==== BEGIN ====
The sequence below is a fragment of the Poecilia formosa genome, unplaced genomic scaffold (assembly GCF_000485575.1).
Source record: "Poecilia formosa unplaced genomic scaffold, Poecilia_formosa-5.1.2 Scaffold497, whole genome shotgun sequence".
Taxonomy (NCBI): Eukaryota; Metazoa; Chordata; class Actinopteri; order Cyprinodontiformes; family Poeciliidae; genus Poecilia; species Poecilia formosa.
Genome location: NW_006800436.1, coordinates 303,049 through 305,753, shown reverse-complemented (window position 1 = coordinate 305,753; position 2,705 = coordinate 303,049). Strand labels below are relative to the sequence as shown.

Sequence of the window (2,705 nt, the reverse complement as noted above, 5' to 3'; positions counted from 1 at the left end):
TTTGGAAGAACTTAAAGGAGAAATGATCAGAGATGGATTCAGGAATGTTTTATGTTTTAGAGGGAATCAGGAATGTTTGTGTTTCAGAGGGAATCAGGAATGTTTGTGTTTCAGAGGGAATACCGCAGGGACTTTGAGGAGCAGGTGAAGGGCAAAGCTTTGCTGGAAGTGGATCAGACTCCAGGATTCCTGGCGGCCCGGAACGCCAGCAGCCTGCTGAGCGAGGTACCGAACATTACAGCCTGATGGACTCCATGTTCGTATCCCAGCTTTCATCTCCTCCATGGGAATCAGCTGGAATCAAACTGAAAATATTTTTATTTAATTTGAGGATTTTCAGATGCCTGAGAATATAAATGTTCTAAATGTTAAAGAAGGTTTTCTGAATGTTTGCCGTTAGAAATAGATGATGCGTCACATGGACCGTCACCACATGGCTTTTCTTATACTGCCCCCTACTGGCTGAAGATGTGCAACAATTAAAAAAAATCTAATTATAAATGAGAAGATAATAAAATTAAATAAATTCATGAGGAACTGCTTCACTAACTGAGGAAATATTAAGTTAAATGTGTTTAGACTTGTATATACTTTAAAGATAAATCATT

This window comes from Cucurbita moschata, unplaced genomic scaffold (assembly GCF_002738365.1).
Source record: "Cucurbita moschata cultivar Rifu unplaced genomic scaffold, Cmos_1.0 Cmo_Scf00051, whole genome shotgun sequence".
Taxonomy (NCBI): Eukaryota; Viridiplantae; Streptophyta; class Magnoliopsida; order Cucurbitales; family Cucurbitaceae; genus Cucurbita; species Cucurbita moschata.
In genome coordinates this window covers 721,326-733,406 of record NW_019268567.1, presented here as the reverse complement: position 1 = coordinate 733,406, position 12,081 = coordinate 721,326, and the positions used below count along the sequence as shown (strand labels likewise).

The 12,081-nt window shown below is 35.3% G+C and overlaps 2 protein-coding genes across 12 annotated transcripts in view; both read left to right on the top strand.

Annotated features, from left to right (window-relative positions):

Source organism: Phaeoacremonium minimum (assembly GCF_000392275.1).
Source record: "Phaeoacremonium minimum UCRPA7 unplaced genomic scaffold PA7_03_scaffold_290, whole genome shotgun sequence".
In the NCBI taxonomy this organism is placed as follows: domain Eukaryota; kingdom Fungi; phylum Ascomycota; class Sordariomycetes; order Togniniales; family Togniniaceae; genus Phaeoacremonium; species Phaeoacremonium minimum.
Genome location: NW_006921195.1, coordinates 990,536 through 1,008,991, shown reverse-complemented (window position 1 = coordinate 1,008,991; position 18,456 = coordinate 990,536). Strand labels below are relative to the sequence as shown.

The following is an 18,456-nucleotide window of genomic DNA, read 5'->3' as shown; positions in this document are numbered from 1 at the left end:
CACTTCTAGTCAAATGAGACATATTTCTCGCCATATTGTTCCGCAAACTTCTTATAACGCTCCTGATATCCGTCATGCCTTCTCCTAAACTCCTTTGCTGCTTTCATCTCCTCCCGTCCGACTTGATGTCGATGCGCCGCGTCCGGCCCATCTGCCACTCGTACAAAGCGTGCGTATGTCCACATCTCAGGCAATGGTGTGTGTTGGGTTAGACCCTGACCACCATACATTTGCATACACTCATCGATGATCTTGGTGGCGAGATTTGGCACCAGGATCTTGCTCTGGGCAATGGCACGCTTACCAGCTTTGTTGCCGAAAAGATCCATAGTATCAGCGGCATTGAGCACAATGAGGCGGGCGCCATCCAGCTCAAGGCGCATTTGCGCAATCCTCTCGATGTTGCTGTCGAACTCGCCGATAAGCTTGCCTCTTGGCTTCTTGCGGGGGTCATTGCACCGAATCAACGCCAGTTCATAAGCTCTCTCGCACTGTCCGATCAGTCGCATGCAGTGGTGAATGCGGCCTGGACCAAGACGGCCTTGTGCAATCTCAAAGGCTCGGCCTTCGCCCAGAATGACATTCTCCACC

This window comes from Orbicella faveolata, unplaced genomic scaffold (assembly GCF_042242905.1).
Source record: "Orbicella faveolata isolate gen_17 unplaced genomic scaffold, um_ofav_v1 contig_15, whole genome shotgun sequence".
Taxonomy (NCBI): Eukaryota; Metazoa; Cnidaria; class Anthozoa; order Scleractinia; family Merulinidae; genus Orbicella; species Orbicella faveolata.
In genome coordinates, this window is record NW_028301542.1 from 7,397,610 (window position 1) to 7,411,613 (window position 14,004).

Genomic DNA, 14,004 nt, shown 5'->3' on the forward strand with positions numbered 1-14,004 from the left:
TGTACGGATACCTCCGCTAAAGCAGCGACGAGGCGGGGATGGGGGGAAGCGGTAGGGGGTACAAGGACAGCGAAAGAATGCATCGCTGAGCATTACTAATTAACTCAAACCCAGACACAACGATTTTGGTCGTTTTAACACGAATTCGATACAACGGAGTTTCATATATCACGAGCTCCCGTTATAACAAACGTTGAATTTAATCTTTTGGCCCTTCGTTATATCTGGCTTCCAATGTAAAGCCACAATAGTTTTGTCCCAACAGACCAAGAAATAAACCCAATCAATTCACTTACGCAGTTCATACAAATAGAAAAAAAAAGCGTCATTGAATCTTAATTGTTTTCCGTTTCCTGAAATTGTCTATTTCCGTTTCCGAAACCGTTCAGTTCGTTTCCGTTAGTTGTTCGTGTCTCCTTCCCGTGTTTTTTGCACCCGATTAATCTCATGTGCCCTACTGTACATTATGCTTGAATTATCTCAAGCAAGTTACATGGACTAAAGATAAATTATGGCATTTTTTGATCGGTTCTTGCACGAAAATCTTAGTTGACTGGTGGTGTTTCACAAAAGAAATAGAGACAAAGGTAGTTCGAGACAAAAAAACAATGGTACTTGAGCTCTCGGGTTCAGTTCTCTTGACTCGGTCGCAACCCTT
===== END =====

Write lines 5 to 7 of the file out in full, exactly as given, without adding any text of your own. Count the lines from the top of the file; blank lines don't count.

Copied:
Sequence of the window (2,705 nt, the reverse complement as noted above, 5' to 3'; positions counted from 1 at the left end):
TTTGGAAGAACTTAAAGGAGAAATGATCAGAGATGGATTCAGGAATGTTTTATGTTTTAGAGGGAATCAGGAATGTTTGTGTTTCAGAGGGAATCAGGAATGTTTGTGTTTCAGAGGGAATACCGCAGGGACTTTGAGGAGCAGGTGAAGGGCAAAGCTTTGCTGGAAGTGGATCAGACTCCAGGATTCCTGGCGGCCCGGAACGCCAGCAGCCTGCTGAGCGAGGTACCGAACATTACAGCCTGATGGACTCCATGTTCGTATCCCAGCTTTCATCTCCTCCATGGGAATCAGCTGGAATCAAACTGAAAATATTTTTATTTAATTTGAGGATTTTCAGATGCCTGAGAATATAAATGTTCTAAATGTTAAAGAAGGTTTTCTGAATGTTTGCCGTTAGAAATAGATGATGCGTCACATGGACCGTCACCACATGGCTTTTCTTATACTGCCCCCTACTGGCTGAAGATGTGCAACAATTAAAAAAAATCTAATTATAAATGAGAAGATAATAAAATTAAATAAATTCATGAGGAACTGCTTCACTAACTGAGGAAATATTAAGTTAAATGTGTTTAGACTTGTATATACTTTAAAGATAAATCATT

This window comes from Cucurbita moschata, unplaced genomic scaffold (assembly GCF_002738365.1).